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Gail Simone

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Gail Simone
Gailsimone
About
Born: July 29
Country: United States
Area(s): Writer
Notable Work: Birds of Prey, Secret Six, Welcome to Tranquility
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Gail Simone is an American comic book writer best known for her work on DC's Birds of Prey and Secret Six. She was also the longest-running female writer of Wonder Woman to date. She is known for her outspoken views on gender, sexual orientation, and race, which is reflected in her work.

Life and CareerEdit

Simone studied theater at the University of Oregon[1], and then went on to become a hairdresser. Though she had been a huge fan of comic books as a child, she had stopped reading them in the late-'80s, during the "grim and gritty" era. She rediscovered her love for the medium after reading Mark Waid and Alex Ross's Kingdom Come.[2]

Though she had embraced the medium, she was bothered by the sexism she percieved in the stories in superhero comics. She compiled a list of events in which female characters were either maimed, killed, raped, depowered, or otherwise suffered because of their gender (as with rape or miscarriage) or as mere plot device in order to motivate male characters. She titled the list "Women in Refrigerators," after an event in Green Lantern where Kyle Rayner's girlfriend was killed and her body stuffed into his refrigerator by a supervillain. The list, once posted on the Internet, unleashed a firestorm of discussion and controversy, one result of which was that she was given a regular column on Comic Book Resources called "You'll All Be Sorry!"

Her column was a satirical take on comics and the industry, and in the course of its tenure, she wrote a number of parody scripts. Those parodies brought her to the attention of Matt Groening's Bongo Comics, and she was hired to write stories for The Simpsons Comics. Soon thereafter, she was hired by Marvel to write Deadpool, and its succesor Agent X. She left Agent X after a conflict with the series' editor, but returned briefly to write its concluding arc.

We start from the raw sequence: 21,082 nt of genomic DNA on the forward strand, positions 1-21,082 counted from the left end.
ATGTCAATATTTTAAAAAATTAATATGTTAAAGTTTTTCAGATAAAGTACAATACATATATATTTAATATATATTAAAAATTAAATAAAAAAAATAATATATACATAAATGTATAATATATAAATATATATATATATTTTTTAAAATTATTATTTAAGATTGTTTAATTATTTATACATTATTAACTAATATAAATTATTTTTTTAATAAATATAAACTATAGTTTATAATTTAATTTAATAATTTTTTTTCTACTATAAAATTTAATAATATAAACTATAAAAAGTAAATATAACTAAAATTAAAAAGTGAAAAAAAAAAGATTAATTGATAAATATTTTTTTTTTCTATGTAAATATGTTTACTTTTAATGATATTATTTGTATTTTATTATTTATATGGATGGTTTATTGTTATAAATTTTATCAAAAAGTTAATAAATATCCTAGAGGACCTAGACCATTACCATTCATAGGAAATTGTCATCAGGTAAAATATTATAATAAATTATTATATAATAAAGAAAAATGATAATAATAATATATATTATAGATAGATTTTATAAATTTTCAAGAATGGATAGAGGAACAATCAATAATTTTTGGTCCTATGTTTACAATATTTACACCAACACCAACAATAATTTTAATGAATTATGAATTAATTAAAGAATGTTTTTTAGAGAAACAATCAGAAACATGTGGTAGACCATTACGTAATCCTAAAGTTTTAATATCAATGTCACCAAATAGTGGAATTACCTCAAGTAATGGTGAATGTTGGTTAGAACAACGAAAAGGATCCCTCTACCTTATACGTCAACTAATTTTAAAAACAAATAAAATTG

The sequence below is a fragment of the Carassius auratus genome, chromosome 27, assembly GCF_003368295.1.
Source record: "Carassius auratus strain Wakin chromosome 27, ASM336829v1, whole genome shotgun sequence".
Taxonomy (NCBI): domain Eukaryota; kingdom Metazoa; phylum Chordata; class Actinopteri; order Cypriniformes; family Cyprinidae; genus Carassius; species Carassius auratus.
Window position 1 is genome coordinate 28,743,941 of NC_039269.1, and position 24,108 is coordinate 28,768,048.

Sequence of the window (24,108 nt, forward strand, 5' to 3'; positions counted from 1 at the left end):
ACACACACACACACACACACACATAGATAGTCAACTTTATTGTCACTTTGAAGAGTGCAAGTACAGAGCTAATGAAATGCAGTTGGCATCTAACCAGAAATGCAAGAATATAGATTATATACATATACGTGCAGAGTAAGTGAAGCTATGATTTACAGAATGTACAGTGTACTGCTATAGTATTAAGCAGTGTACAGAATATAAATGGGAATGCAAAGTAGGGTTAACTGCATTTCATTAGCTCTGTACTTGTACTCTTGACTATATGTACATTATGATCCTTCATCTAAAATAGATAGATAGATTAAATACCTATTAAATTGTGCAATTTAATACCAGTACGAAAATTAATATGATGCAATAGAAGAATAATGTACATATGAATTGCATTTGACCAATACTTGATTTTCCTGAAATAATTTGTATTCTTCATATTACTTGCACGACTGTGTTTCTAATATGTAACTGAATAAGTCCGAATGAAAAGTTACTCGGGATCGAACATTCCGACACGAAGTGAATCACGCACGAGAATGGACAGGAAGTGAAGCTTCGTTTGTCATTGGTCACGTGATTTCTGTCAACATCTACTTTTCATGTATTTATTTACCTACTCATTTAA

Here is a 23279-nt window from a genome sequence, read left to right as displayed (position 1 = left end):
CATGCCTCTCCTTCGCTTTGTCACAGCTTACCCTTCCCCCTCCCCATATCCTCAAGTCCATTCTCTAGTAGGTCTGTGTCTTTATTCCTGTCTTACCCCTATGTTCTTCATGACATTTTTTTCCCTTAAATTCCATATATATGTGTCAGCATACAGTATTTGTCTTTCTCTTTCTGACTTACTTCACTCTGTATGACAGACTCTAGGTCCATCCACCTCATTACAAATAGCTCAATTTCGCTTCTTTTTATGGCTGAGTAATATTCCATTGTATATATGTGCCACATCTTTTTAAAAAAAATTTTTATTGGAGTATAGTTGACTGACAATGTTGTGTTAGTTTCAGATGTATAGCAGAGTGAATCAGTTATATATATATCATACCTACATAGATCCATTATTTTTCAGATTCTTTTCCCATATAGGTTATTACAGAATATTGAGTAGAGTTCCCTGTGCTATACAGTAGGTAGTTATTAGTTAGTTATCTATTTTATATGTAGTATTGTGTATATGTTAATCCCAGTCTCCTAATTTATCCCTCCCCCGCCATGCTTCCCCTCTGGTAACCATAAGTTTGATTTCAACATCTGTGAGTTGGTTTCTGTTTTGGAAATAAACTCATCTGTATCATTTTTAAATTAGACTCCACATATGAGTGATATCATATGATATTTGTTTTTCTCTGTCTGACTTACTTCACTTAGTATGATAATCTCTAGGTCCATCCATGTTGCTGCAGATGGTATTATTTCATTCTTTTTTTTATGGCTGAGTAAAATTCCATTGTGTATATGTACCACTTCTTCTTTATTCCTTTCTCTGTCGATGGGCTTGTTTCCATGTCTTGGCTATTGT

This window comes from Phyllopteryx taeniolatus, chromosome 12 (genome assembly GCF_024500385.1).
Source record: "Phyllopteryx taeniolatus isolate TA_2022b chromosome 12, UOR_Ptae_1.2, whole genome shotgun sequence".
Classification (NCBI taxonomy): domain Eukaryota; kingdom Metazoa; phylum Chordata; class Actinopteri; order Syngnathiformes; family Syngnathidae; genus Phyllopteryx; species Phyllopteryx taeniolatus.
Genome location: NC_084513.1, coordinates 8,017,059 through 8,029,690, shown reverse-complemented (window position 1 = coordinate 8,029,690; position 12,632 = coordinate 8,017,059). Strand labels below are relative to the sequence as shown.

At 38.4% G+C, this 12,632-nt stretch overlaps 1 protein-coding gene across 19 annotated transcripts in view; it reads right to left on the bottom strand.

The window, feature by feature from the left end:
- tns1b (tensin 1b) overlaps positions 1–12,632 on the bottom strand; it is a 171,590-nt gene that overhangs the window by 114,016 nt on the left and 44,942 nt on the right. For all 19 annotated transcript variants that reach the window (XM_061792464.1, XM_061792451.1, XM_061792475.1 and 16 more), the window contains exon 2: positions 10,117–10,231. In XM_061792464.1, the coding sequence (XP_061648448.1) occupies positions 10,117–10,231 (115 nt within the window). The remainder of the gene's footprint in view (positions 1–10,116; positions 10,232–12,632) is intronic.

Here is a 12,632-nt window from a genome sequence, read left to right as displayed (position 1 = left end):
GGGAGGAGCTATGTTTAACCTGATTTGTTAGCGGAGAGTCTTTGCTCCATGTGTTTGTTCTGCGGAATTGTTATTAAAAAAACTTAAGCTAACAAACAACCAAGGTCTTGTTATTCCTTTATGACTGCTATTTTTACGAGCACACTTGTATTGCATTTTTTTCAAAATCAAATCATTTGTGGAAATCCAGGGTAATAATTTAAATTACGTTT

Simone's first major success occured when she moved to DC and took over writing their all-women team, Birds of Prey, which she wrote for nearly five years. Also during that time, she had brief runs on Action Comics, The Legion, The All-New Atom and a revived Gen13 for the Wildstorm imprint. In addition, she scripted miniseries such as Rose & Thorn and Villains United, the latter of which became the basis of another miniseries and later ongoing title called Secret Six. In 2007, she left Birds of Prey to take over Wonder Woman, writing the series for two years, becoming the title's longest running female writer (though contrary to popular reports she was far from the first; she was preceded by Joye Hummel Murchison, Dann Thomas, Mindy Newell, Trina Robbins, and Jodi Picoult). She left Wonder Woman to relaunch a new Birds of Prey series in 2010.

Her creator-owned work includes Welcome to Tranquility, about a community of retired superheroes, and Killer Princesses, with Lea Hernandez. She also contributed to Comic Book Tattoo, an anthology based on Tori Amos songs.

Other MediaEdit

Simone wrote for a few DC animated projects, including an episode of Justice League Unlimited called "Double Date", and an episode of Batman: The Brave and the Bold, featuring the Birds of Prey. She also wrote the original story for the 2009 animated Wonder Woman movie, which was subsequently scripted by Michael Jelenic.

Outside of DC properties, she wrote an episode of GameTap's Tomb Raider animated webseries, entitled "Pre-Teen Raider"

She appeared in "Look! Up in the Sky!" a documentary about Superman that coincided with the release of the Superman Returns feature film in 2006.

AwardsEdit

In 2007, Thomasina Lindo of Welcome to Tranquility was named Best Female Character in the Glyph Comics Awards. In 2009, Simone was entered into the Friends of Lulu Hall of Fame. She has also been nominated for the GLAAD award several times for her portrayals of LGBT characters.

BibliographyEdit



External LinksEdit

SourcesEdit

  1. Gail Simone: "The Circle" as a Study Text
  2. Women in Refrigerators: Gail Simone responds

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